Organics Recycling Challenge: Invasive Pests

CalRecycle oversees the state’s recycling and waste management programs to achieve a society that uses less, recycles more, and takes resource conservation to higher and higher levels. More than 30 percent of California’s waste stream is organics like yard trimmings and food waste—materials perfectly suited for value-added products such as compost, fertilizer, and biofuels. Doing so cuts pollution, combats climate change, and creates jobs.

One of the lesser-known challenges we face in managing organic waste to better and higher uses is something all too familiar to our agriculture industry: invasive pests. Such insects and the diseases they carry can threaten our crops and trees—and when they do, it increases the amount of organic waste we must responsibly manage.

Palm weevils—a particularly invasive species wreaking havoc on Southern California’s palm trees—are one example. Palm weevils are beetles with large snouts that burrow into the trunk of the palms, eventually causing the crown of the tree to collapse and the tree to die.

Under laws enforced locally and by agencies such as the California Department of Food and Agriculture, infested organic materials are quarantined and fully composted before leaving the quarantine zone. With a mission to reduce how much organic waste goes to landfills, where it produces harmful greenhouse gas emissions, CalRecycle partners with CDFA to educate Californians on how to prevent the spread of invasive pests in organic materials.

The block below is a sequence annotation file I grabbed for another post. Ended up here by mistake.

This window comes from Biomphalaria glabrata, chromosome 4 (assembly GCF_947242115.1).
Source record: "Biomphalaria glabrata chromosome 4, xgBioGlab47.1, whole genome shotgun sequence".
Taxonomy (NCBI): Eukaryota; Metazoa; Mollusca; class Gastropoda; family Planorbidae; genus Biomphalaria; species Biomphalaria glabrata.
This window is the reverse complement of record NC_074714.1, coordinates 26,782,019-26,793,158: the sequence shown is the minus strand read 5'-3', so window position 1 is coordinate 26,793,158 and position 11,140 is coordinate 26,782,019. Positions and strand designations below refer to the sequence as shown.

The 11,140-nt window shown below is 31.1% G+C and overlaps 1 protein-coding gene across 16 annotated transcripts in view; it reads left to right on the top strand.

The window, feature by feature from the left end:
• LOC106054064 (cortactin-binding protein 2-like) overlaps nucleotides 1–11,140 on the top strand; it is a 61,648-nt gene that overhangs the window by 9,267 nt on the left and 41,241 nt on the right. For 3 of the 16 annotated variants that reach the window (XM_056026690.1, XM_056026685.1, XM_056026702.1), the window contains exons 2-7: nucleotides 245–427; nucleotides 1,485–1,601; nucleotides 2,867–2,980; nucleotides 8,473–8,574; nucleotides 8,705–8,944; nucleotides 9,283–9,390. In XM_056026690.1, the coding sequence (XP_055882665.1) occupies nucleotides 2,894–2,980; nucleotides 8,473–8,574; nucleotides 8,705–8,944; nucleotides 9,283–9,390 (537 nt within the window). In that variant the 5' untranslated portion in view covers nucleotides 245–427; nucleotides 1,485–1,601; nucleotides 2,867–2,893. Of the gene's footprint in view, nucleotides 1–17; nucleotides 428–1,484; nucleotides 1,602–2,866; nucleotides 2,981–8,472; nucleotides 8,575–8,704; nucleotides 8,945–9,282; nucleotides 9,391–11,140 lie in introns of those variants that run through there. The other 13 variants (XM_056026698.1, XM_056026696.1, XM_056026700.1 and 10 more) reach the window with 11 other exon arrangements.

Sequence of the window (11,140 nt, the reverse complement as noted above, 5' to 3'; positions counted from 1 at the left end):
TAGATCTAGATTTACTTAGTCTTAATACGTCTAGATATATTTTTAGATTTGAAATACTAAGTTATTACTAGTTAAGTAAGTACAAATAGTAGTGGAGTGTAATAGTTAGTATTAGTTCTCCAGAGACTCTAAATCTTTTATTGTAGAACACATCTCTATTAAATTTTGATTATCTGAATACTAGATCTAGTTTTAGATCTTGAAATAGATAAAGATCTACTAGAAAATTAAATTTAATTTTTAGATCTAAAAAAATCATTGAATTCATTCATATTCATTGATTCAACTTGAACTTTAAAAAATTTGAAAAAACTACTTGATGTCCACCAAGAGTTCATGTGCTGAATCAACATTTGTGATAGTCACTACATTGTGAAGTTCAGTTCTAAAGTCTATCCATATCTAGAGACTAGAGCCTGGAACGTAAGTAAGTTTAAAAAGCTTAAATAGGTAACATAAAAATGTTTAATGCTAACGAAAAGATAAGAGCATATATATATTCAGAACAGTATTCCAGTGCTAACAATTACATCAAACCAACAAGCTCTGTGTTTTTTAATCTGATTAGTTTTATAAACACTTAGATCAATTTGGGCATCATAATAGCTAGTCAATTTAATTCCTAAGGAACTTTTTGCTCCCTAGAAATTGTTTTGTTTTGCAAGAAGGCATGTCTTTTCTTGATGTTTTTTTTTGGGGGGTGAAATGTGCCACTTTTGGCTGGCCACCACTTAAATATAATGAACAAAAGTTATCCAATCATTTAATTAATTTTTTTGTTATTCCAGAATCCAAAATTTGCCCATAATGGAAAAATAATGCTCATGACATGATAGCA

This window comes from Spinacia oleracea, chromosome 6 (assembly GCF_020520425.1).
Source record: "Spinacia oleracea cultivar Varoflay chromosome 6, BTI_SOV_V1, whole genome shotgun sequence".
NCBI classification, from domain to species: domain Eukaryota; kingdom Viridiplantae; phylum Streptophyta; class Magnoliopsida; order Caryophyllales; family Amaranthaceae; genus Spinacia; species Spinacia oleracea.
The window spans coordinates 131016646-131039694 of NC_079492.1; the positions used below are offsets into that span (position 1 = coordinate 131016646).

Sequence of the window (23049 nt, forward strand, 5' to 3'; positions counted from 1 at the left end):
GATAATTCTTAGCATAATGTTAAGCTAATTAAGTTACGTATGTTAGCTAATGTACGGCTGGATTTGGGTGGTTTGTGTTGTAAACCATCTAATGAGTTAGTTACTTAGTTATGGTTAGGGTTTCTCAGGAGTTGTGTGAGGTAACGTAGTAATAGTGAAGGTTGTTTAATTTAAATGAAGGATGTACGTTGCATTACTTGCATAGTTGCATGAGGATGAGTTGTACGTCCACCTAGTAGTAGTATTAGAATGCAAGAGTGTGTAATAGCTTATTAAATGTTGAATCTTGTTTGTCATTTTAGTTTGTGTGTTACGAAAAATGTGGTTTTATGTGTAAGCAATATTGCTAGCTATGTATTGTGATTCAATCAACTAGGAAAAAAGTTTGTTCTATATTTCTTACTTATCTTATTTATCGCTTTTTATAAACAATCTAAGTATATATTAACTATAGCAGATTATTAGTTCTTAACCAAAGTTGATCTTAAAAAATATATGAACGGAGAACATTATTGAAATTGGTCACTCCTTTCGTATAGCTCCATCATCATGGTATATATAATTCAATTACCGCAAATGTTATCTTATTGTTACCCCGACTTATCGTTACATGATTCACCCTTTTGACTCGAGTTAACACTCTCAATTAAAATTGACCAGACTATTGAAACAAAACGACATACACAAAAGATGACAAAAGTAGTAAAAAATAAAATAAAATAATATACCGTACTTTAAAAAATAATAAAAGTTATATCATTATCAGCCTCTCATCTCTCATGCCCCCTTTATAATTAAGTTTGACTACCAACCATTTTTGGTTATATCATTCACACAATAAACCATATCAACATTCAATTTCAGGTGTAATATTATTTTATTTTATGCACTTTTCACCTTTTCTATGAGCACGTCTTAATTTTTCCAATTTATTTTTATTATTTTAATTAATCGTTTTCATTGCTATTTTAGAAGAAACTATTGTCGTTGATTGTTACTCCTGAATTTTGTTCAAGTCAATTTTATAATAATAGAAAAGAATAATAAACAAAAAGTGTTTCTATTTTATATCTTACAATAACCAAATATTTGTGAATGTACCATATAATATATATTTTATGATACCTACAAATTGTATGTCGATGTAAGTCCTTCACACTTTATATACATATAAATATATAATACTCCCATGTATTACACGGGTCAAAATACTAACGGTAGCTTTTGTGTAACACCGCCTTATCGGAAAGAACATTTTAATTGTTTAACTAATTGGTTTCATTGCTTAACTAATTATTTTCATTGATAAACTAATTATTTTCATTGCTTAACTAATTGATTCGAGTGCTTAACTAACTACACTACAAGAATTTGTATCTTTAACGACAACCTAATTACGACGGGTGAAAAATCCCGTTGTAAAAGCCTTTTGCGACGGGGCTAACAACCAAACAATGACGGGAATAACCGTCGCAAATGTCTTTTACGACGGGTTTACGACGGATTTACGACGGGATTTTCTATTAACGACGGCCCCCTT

The transportation of yard waste and woody debris can transfer pests and diseases from one location to another. To prevent or slow the spread of pests, agriculture officials conduct trapping, eradicate pests when found, and enforce quarantines. If not managed correctly, these invasive species can destroy food crops and undermine our economy.

Every county within California faces unique challenges to prevent the spread of deadly pests and disease. CalRecycle and CDFA recently presented specialized training at CDFA’s annual Pest Prevention University, providing local officials with information on how to safeguard California ecosystems and promote stronger collaboration.

When clearing organic material from your yard, keep an eye out for unhealthy foliage or pest insects. If you find infested material, cover it immediately with a tarp and contact the CDFA Pest Hotline (800-491-1899).

 

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— Christina Files
Posted on Nov 9, 2017

Summary: One of the lesser-known challenges we face in managing organic waste to better and higher uses is something all too familiar to our agriculture industry: invasive pests. Such insects and the diseases they carry can threaten our crops and trees—and when they do, it increases the amount of organic waste we must responsibly manage.